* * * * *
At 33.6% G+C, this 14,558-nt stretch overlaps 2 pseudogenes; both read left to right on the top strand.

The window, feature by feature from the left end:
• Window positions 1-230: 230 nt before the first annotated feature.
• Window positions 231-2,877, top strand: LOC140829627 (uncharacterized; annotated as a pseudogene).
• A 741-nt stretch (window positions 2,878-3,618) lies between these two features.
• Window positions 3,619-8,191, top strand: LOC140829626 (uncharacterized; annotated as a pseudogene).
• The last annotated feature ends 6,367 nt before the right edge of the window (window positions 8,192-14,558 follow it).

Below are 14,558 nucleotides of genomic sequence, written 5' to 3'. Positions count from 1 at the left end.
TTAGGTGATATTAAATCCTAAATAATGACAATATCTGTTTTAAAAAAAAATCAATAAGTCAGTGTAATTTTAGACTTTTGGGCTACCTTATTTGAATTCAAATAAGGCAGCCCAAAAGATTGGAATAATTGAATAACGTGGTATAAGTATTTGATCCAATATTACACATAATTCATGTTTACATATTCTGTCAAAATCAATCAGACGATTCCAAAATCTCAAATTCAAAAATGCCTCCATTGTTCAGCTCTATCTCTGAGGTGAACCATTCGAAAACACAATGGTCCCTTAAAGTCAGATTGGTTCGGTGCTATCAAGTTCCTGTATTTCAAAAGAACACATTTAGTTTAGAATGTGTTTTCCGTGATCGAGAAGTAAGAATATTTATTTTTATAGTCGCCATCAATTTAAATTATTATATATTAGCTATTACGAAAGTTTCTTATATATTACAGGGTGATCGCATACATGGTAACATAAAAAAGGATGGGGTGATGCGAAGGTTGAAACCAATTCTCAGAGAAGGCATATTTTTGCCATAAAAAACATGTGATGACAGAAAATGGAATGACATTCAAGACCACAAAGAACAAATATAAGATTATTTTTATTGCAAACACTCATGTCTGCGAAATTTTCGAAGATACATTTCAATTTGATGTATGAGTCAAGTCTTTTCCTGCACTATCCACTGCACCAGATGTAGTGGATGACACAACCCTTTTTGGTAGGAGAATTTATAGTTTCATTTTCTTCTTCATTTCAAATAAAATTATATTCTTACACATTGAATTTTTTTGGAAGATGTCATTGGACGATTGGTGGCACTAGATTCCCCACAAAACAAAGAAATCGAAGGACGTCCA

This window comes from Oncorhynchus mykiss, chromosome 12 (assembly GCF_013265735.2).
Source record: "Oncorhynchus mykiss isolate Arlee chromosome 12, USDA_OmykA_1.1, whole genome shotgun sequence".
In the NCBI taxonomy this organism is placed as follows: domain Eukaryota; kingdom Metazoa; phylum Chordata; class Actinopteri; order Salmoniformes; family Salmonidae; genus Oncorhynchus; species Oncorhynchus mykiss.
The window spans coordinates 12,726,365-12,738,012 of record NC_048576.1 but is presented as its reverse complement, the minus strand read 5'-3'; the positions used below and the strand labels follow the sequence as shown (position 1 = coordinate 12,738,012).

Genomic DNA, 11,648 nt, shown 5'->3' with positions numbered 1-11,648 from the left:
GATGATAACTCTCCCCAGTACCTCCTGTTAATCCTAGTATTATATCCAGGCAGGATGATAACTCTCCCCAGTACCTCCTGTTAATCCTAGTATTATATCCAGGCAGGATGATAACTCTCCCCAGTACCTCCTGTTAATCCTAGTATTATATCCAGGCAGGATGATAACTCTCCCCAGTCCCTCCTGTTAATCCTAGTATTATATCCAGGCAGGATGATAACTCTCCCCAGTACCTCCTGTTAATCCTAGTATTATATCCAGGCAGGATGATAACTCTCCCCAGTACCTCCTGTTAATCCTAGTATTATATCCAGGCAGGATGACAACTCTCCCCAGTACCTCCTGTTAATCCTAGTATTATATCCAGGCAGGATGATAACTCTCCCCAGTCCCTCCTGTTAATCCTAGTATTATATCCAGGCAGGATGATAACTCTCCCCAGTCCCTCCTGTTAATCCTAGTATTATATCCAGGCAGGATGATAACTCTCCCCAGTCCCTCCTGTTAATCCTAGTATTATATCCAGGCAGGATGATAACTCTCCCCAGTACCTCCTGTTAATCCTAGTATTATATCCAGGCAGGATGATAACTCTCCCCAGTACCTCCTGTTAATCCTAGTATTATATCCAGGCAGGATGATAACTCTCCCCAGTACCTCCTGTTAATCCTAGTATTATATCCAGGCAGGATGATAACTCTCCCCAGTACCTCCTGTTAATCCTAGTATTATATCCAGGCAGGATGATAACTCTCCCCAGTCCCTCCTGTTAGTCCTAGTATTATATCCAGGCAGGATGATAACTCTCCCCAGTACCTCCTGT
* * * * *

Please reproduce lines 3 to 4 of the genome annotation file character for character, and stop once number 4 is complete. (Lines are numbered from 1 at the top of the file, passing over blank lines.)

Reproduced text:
• Window positions 1-230: 230 nt before the first annotated feature.
• Window positions 231-2,877, top strand: LOC140829627 (uncharacterized; annotated as a pseudogene).